"Creole Belle: A Dave Robicheaux Novel" (Simon & Schuster), by James Lee Burke
Dave Robicheaux, a police detective in New Iberia, La., and his huge and dangerous sidekick, Clete Purcell, are back at it, battling the evil forces that corrupt and despoil their beloved Southern Louisiana.
When we last left them in "The Glass Rainbow," they were both near death, shot to pieces in a gunfight on the Bayou Teche. Now, as "Creole Belle" opens, Robicheaux is still in the hospital with a morphine drip in his arm — not the best thing for a man who's battled substance abuse all his life.
Dave cannot be sure, then, whether it is Tee Jolie Melton or a morphine-induced vision that appears at his bedside and gives him an iPod that plays the old blues song "My Creole Belle."
But when Dave recovers enough to check out of the hospital against doctor's orders, he discovers that Tee Jolie, a local Cajun lounge singer, is missing. And before long, her sister is murdered, the body mysteriously washing ashore inside a huge block of ice.
The fate of the sisters isn't all that's troubling Dave and Clete. A huge oil spill is polluting the waters of the Gulf of Mexico. A bookmaker is demanding that Clete pay off an old $30,000 marker that he doesn't really owe. And a young woman, who may be Clete's long-lost daughter, is gunning down low-level mobsters in New Orleans.
Clete has been Dave's sidekick for 19 books, but until now he's been the second banana. In "Creole Belle," he's given such a large role that the new novel is more his book than Dave's.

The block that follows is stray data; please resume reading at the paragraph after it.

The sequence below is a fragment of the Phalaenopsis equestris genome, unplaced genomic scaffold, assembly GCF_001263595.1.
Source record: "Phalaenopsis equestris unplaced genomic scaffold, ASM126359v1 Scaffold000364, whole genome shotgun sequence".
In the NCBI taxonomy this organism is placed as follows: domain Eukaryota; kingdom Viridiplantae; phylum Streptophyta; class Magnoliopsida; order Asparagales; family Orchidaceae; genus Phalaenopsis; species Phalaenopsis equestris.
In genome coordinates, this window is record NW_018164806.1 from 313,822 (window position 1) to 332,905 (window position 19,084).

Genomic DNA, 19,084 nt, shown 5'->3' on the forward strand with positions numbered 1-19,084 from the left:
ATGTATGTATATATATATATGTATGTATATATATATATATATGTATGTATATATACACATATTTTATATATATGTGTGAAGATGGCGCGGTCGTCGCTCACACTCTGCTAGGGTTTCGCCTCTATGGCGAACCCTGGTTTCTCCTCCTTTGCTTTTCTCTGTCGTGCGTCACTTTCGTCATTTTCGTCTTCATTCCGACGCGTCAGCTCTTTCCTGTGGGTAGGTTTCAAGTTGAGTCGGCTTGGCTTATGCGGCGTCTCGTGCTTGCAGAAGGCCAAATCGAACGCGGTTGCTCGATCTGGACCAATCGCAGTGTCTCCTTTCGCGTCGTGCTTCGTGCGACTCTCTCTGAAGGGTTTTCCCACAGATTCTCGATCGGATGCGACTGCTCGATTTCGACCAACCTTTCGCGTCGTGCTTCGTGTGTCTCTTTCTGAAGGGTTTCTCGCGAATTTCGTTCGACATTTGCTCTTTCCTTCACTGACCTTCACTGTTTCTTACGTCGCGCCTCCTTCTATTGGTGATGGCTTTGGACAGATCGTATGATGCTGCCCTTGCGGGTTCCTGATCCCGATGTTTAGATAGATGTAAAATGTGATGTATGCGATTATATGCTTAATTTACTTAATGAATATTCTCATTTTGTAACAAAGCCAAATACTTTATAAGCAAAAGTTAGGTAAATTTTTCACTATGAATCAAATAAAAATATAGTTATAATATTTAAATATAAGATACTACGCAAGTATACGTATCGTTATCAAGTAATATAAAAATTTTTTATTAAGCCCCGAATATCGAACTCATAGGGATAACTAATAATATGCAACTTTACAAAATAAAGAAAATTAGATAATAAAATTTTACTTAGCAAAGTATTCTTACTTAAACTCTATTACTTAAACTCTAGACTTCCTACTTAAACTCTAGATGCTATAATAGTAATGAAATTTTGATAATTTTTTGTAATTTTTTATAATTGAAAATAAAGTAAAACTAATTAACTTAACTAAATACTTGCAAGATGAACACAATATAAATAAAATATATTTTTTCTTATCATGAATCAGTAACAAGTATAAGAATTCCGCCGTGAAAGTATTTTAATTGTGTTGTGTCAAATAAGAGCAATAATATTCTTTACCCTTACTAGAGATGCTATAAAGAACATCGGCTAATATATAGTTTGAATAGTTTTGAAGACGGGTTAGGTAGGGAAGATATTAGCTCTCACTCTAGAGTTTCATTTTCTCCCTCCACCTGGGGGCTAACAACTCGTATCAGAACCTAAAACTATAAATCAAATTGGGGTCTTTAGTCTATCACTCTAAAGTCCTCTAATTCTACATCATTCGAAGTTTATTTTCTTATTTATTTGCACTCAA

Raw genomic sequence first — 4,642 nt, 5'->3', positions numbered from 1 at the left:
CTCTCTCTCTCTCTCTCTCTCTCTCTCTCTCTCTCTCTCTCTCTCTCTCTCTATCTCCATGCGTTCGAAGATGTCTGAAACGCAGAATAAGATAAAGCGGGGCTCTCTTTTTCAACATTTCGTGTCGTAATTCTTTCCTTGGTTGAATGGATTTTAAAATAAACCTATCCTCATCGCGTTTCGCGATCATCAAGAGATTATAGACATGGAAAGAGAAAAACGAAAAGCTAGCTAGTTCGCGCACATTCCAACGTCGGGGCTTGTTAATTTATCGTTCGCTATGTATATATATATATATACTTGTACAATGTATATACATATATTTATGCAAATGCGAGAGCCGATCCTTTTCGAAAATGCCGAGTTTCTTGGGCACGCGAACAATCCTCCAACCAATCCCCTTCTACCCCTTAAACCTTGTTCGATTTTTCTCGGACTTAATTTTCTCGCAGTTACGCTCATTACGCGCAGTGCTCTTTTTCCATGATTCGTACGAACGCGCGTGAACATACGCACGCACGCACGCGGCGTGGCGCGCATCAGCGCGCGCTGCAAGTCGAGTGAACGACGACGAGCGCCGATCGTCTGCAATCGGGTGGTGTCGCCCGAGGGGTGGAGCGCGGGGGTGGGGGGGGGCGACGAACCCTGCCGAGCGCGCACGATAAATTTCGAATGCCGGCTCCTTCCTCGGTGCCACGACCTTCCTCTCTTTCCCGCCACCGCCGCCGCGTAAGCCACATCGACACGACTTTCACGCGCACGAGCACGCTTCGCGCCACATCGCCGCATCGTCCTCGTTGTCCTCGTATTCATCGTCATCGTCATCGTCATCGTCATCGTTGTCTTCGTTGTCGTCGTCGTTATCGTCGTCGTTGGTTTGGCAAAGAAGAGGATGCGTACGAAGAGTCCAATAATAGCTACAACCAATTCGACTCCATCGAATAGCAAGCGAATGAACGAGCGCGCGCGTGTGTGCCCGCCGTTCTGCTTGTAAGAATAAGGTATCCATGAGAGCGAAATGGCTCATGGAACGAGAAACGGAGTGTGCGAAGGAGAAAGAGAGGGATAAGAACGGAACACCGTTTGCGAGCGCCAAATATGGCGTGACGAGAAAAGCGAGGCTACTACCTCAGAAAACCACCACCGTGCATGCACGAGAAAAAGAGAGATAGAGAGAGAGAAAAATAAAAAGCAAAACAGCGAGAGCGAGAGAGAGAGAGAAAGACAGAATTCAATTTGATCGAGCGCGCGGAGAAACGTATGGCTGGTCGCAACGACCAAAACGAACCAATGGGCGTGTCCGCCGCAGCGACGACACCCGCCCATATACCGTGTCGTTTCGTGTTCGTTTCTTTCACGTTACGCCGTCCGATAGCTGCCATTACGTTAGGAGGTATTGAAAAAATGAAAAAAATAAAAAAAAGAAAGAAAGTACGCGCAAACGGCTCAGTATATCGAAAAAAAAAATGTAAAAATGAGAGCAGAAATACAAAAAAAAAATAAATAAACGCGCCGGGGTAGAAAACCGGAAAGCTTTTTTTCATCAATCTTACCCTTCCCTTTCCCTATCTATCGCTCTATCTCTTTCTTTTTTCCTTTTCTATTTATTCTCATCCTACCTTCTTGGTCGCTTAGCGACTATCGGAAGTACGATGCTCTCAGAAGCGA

As the story unfolds, the two friends gradually discover that their troubles are somehow tied up in a larger conspiracy involving a major art-theft ring, sex slavery, corrupt oil company executives and the never-ending pillaging of Louisiana.
Dave and Clete, who have always been outgunned on their Quixiotic quests for justice, are acutely aware of their own mortality now, and have grown a bit long in the tooth for this kind of work. But they see the thing through to a violent, guns-blazing conclusion.
All the characters, including Dave's daughter Alafair and the duplicitous Dupree family, are superbly drawn, and the plot is heart-pounding, so the novel is sure to be embraced by author James Lee Burke's fans. However, it includes so many references to earlier adventures that newcomers are advised to start with previous books in this great crime fiction series.
Bruce DeSilva, winner of the Mystery Writers of America's Edgar Award, is the author of "Cliff Walk" and "Rogue Island."